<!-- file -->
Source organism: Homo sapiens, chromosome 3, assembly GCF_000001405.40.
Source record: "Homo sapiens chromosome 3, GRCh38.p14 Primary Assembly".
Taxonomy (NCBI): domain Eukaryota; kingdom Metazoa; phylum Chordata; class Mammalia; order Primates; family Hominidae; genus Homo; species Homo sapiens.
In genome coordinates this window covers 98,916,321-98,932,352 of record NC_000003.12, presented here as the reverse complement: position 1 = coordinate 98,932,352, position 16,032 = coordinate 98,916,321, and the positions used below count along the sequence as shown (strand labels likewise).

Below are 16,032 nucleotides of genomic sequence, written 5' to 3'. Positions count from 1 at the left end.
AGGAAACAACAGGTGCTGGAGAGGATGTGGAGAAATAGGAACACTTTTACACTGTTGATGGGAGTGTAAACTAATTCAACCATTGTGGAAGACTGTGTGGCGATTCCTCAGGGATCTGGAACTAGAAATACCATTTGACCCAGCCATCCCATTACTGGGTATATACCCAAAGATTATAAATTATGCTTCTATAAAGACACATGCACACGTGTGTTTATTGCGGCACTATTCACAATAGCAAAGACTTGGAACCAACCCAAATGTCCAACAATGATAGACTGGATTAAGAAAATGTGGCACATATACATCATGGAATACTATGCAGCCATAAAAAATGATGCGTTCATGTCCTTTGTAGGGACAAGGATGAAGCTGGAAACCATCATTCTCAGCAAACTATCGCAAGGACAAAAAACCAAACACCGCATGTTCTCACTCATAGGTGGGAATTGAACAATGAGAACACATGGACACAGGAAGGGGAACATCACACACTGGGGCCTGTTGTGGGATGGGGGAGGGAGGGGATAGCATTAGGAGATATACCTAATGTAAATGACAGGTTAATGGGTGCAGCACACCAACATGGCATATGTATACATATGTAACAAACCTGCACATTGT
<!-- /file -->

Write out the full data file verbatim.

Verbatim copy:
Source organism: Homo sapiens, chromosome 3, assembly GCF_000001405.40.
Source record: "Homo sapiens chromosome 3, GRCh38.p14 Primary Assembly".
Taxonomy (NCBI): domain Eukaryota; kingdom Metazoa; phylum Chordata; class Mammalia; order Primates; family Hominidae; genus Homo; species Homo sapiens.
In genome coordinates this window covers 98,916,321-98,932,352 of record NC_000003.12, presented here as the reverse complement: position 1 = coordinate 98,932,352, position 16,032 = coordinate 98,916,321, and the positions used below count along the sequence as shown (strand labels likewise).

Below are 16,032 nucleotides of genomic sequence, written 5' to 3'. Positions count from 1 at the left end.
AGGAAACAACAGGTGCTGGAGAGGATGTGGAGAAATAGGAACACTTTTACACTGTTGATGGGAGTGTAAACTAATTCAACCATTGTGGAAGACTGTGTGGCGATTCCTCAGGGATCTGGAACTAGAAATACCATTTGACCCAGCCATCCCATTACTGGGTATATACCCAAAGATTATAAATTATGCTTCTATAAAGACACATGCACACGTGTGTTTATTGCGGCACTATTCACAATAGCAAAGACTTGGAACCAACCCAAATGTCCAACAATGATAGACTGGATTAAGAAAATGTGGCACATATACATCATGGAATACTATGCAGCCATAAAAAATGATGCGTTCATGTCCTTTGTAGGGACAAGGATGAAGCTGGAAACCATCATTCTCAGCAAACTATCGCAAGGACAAAAAACCAAACACCGCATGTTCTCACTCATAGGTGGGAATTGAACAATGAGAACACATGGACACAGGAAGGGGAACATCACACACTGGGGCCTGTTGTGGGATGGGGGAGGGAGGGGATAGCATTAGGAGATATACCTAATGTAAATGACAGGTTAATGGGTGCAGCACACCAACATGGCATATGTATACATATGTAACAAACCTGCACATTGT